Top 10 Wedding Fights Engaged Couples Have (and How to Avoid Them)
Ah, engaged life. Fancy parties in your honor, a legitimate excuse to plunk down thousands for one dress. You never expected the downside: hissing at each other in wedding registry departments and screaming matches over the wedding guest list. The engagement period can be a minefield of hot topics that can trigger huge blowouts. Sometimes a seating plan isn't just a seating plan—it can be an indicator that a larger issue is at bay.
"Planning the wedding is a trial run for your future marriage," says says Tina B. Tessina, psychotherapist and author of True Partners: A Workbook for Building a Lasting Intimate Relationship. "The things you battle about now are clues to where you're going to have trouble in the future." Here's what lies behind the most common prewedding blowouts—and how to resolve them.
"His family's guest list is getting longer and longer every day, and they're not even chipping in for the wedding."
Tessina warns that this particular argument is "a prototype for future financial dealings." Her advice: Be businesslike. Say to your partner, "This is what your family's guest list will cost, this is what my family's guest list will cost. What can we do to limit the cost? Will your family chip in?"
Patrick Gannon, MD, is a licensed psychologist in private practice and the co-creator (along with his wife, Dr. Michelle Gannon, also a licensed psychologist) of Marriage Prep 101, a course designed for engaged couples. He suggests that there may be more here than meets the eye. "Always be on the lookout for conflicts like these to be about 'hidden issues.' Are either of you sensitive about issues of fairness or balance? Does one of you have a greater sense of obligation to your parents that the wedding be a certain way?"
"He doesn't even seem to care about the color of the table linens—does he even care about me?"
Tessina warns that you could be expecting too much, but don't give up on including him, though. "Find out what he is interested in and encourage him to participate in that part," she says. Michelle Gannon concurs, and adds, "Make sure there aren't any underlying issues, like he feels he should defer to you because you're the bride so it's 'your day,' or he feels that your parents or his parents are interfering with the wedding plans."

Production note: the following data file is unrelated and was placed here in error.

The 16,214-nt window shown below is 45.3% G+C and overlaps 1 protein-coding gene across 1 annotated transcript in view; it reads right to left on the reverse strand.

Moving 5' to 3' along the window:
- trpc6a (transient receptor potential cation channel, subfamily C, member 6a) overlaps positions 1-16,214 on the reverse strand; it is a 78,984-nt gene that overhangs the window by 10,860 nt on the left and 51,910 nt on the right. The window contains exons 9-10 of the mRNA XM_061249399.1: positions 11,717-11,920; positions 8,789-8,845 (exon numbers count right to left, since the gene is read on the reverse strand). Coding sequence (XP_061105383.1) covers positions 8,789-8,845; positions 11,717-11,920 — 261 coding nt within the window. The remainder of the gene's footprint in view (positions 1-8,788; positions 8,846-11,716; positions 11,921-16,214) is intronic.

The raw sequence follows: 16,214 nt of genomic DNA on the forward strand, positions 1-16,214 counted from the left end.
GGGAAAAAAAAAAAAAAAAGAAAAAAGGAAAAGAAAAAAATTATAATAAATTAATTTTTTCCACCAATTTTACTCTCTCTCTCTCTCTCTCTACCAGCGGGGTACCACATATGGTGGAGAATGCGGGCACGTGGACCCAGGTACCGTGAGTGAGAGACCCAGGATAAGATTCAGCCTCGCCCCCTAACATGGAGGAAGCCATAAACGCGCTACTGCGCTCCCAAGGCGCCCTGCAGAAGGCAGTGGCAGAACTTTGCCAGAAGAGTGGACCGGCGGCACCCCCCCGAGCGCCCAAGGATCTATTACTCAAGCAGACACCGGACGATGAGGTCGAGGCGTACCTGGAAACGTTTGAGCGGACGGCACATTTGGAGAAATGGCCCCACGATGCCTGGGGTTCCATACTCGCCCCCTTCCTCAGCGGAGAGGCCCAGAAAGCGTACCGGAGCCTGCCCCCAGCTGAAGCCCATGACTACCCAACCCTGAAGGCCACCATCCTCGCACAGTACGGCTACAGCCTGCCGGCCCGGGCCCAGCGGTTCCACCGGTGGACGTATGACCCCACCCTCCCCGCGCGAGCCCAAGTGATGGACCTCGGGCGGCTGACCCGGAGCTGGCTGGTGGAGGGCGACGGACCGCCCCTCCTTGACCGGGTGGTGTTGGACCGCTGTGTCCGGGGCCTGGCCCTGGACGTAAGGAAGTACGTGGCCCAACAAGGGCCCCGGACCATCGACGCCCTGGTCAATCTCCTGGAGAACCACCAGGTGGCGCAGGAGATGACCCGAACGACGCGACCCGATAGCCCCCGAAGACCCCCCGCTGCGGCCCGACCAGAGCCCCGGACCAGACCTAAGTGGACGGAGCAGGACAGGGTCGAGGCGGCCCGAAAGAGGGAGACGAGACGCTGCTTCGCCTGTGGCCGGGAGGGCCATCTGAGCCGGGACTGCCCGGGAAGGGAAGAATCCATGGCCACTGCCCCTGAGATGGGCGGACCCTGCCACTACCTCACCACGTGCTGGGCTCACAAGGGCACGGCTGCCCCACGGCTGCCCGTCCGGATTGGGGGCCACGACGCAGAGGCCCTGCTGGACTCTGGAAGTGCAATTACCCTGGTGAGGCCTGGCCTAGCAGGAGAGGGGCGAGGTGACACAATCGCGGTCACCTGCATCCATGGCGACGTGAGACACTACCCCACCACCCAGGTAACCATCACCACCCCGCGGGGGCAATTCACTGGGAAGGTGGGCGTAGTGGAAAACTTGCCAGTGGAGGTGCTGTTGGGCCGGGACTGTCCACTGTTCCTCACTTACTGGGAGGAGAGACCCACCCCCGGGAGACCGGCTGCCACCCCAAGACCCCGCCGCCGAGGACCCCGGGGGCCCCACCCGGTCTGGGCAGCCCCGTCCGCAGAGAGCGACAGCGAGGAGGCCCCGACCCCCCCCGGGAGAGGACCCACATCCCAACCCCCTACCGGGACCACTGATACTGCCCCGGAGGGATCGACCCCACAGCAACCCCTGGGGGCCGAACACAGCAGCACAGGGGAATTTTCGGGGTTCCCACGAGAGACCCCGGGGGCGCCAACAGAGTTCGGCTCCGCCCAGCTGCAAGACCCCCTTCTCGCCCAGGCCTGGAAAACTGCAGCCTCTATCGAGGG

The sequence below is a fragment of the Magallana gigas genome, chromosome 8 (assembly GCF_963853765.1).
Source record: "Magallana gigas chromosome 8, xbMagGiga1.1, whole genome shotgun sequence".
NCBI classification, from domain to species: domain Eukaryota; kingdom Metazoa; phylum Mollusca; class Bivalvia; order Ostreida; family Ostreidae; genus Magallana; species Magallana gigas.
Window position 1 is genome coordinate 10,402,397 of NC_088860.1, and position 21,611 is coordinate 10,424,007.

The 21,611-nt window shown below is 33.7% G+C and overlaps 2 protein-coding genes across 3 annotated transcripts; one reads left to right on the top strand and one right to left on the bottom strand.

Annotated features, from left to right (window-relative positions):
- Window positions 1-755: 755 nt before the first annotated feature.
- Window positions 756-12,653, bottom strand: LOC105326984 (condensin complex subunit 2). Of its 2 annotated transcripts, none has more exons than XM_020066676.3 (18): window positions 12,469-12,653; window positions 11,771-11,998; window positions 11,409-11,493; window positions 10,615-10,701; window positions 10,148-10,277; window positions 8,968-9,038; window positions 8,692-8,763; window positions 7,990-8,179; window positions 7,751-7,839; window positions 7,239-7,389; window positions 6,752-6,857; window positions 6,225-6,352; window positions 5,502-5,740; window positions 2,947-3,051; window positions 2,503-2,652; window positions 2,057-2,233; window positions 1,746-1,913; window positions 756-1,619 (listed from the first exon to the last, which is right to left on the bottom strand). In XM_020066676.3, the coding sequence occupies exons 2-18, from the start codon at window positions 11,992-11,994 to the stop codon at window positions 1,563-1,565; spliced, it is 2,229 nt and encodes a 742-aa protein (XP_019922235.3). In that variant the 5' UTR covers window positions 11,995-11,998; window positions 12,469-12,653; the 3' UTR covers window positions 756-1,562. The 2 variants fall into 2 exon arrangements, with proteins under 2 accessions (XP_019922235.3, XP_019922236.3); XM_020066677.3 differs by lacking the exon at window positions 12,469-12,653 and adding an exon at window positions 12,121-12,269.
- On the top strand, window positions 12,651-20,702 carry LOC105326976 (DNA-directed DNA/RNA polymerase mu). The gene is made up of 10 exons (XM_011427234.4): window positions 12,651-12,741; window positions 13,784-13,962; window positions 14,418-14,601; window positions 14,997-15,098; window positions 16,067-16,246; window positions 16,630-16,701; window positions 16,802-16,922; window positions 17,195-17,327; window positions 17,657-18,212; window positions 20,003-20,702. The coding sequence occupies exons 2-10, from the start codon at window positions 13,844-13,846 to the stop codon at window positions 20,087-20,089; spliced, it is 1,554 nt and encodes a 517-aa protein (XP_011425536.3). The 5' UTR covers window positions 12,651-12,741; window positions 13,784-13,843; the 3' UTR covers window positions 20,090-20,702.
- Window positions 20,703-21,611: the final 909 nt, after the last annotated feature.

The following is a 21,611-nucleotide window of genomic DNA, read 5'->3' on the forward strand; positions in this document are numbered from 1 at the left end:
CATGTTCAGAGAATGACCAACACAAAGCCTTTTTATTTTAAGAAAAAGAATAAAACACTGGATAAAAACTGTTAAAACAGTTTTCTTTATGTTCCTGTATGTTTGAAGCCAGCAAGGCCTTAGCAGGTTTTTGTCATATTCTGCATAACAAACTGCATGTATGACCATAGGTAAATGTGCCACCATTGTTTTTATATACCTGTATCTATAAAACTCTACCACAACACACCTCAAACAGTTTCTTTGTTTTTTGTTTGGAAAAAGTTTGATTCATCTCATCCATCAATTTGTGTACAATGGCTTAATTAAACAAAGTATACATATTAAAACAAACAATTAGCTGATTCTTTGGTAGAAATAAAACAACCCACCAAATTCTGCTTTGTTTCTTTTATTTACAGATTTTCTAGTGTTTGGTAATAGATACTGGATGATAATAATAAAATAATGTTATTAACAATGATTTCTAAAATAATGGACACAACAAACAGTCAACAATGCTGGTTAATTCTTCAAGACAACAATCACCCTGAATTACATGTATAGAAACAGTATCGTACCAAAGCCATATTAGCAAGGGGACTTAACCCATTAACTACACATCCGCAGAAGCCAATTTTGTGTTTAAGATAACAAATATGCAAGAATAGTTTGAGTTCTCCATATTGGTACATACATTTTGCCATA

You're spending big bucks on your dress; he wants to spend some of that cash to go to Bora Bora on the honeymoon.
Tessina asks, "What entitles you to spend big bucks on the wedding dress? This needs to be an equitable deal. At least the honeymoon is something you'll both enjoy. Sit down with him, like two adults, and work out the finances of the wedding together."
"Why isn't he making an effort to understand my traditions?"
Patrick Gannon advises first being sure that the groom understands what is expected of him—he may not even know that you want him to learn about your traditions. Gannon suggests that this topic may even bring the two of you closer and says, "If handled calmly and sensitively, a discussion like this can be an opportunity to get to know yourself and your partner better just by getting clear about what these traditions mean and say about each other."
He wants dark green ink; you want pale green. He wants candles on the tables; you think they look silly. And so on.